As a former Director of Development, Monitoring & Evaluation for Thirteen Threads in Panajachel, Guatemala, I can attest to the professionalism and honesty with which Computers for Guatemala and Don and Kirk, conduct their organization. As a non-profit that provides education and empowerment to indigenous Maya women in 20 rural communities, Thirteen Threads is incredibly grateful to CFG for giving us the chance to work according to best practice standards. Researching and creating community education curricula for over 400 women is not an easy task for the Field Supervisor and Community Facilitators, and without computers, (and ones that work!) we would not be able to do our jobs well. Likewise, the organization recently enhanced its monitoring and evaluation program and the computers allow for us to enter and analyze data in meaningful ways so that we can be accountable to the indigenous Maya women members of the organization, ourselves, and our funders. Thank you Don and crew for helping us maintain a transparent, professional organization. Anyone who knows what it's like to work for a non-profit in a developing country (or any non-profit for that matter!), knows the value of partnering with organizations like Computers for Guatemala. I cannot recommend them highly enough.
"Vida y Esperanza", "School of Life and Hope", is a christian school that helps the children of various communities in the area of Sacatepequez, Guatemala, to be able to attend a private school without having to pay full tuittion and receive high quality education. The school's computer lab used to have 10 working computers. After the school purchased the computers from your organization, the school was able to provide personalized computer classes to more than 300 students. The biggest change that I could see was that before we had three students per computer, and it was very difficult to teach them that way. Also, sometimes, one of the three would be left out as I was teaching, because of space in the desk and time wise. This year, after we purchased the computers, it was a lot easier, due to the number of computers. In my biggest class, which holds 39 students, I used to rotate them, so they would all be able to type and work in the same class period. I felt less stressed and I was able to cover more content with all the computers that we had this year.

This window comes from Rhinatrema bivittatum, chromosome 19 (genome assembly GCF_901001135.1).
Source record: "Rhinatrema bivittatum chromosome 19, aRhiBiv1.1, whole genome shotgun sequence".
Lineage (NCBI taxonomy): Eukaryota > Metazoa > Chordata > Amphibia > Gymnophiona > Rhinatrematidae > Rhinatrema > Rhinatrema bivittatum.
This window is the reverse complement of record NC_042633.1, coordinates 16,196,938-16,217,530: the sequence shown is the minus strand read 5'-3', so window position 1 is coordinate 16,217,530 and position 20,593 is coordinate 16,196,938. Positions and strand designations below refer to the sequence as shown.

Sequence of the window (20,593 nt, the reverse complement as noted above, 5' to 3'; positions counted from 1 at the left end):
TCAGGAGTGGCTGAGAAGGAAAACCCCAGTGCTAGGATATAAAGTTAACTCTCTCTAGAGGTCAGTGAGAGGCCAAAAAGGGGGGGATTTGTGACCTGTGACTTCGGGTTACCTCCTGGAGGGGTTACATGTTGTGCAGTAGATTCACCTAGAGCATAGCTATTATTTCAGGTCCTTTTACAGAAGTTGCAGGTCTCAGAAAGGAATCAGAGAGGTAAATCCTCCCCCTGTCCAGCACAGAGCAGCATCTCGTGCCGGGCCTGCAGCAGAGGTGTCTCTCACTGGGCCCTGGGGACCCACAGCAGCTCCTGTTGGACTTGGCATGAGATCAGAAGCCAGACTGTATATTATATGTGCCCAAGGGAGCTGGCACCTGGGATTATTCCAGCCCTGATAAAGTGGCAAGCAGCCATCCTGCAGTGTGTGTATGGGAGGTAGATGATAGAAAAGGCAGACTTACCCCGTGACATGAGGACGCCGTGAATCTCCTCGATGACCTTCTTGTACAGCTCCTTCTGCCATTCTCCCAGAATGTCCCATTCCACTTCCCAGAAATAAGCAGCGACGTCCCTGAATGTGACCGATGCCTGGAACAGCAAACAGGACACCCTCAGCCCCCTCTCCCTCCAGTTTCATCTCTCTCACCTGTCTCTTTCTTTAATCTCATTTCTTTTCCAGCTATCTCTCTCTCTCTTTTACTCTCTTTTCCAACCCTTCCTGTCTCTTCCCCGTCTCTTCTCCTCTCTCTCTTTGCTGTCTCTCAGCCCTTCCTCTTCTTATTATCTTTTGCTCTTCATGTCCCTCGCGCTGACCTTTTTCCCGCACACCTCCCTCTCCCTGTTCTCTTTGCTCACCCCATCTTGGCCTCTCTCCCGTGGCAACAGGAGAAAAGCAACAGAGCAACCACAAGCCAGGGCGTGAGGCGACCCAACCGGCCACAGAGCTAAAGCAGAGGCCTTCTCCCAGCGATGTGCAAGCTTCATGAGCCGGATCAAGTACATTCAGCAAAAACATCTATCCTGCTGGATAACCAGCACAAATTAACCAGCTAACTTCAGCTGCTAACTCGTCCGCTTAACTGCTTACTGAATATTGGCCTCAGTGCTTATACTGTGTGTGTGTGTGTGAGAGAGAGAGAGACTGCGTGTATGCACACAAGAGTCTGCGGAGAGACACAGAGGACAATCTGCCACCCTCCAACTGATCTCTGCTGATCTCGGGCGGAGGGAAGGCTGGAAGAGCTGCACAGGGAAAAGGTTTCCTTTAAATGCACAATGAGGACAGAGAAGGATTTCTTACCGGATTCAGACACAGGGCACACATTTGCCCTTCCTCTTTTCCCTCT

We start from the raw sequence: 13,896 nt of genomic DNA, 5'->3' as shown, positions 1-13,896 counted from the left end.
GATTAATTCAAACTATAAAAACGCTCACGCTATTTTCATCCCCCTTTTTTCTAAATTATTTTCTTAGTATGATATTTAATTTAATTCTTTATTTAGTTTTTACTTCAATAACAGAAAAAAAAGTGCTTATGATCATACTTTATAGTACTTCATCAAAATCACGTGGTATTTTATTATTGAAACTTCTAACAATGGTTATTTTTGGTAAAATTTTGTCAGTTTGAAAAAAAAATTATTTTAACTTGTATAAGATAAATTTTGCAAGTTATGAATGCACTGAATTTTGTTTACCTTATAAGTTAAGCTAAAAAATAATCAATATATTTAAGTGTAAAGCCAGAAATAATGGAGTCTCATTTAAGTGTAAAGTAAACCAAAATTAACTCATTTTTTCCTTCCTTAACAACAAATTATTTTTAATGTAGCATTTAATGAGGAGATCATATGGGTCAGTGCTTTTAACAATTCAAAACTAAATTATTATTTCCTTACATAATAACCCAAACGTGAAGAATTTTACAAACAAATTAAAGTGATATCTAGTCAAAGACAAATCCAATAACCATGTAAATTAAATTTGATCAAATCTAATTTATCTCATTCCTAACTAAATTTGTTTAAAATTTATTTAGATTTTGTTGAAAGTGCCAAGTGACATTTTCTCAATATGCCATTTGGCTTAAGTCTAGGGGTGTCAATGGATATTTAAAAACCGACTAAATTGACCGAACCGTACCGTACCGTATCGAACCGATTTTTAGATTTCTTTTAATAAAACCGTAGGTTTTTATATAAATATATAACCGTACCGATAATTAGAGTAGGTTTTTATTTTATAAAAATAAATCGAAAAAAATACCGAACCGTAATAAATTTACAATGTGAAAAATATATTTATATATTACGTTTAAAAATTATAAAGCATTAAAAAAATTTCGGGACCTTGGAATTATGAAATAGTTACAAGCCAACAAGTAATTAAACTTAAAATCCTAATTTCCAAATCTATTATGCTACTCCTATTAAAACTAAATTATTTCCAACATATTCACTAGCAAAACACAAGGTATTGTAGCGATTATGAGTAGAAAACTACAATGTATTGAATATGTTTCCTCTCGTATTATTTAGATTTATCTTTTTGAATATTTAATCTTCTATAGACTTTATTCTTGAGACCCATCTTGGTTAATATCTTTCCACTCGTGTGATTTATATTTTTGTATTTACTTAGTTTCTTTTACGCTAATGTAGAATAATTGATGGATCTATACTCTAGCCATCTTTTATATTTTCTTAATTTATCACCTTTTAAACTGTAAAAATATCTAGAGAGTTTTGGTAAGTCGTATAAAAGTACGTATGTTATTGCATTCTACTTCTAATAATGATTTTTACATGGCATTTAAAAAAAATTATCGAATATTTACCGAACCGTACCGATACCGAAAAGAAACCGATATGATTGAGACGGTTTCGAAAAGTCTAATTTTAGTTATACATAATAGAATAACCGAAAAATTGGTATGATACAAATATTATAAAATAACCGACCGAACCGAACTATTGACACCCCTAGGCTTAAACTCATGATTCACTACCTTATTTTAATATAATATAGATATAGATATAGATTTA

I run a nonprofit in Nebaj, Guatemala, called Embrace Guatemala. The past three years we've ordered about 60 computers from Computers for Guatemala for two grade schools, two junior highs, two neighborhood community centers, and another nonprofit. We buy their high-end computers, which cost about $130 and come with a flat-screen monitor and formatted in Spanish. The schools pay 25-50% of the cost; we pay the rest. Computers for Guatemala guarantees their computers for one year, repairing or replacing defective computers. The computers are used, so on occasion we have problems with some of them. When this happens Computers for Guatemala attends to the matter promptly and professionally. Computers for Guatemala provides a wonderful service for a country way behind the developed countries of the world. I'm really grateful for their service, and intend to order more computers from them for other schools in my region.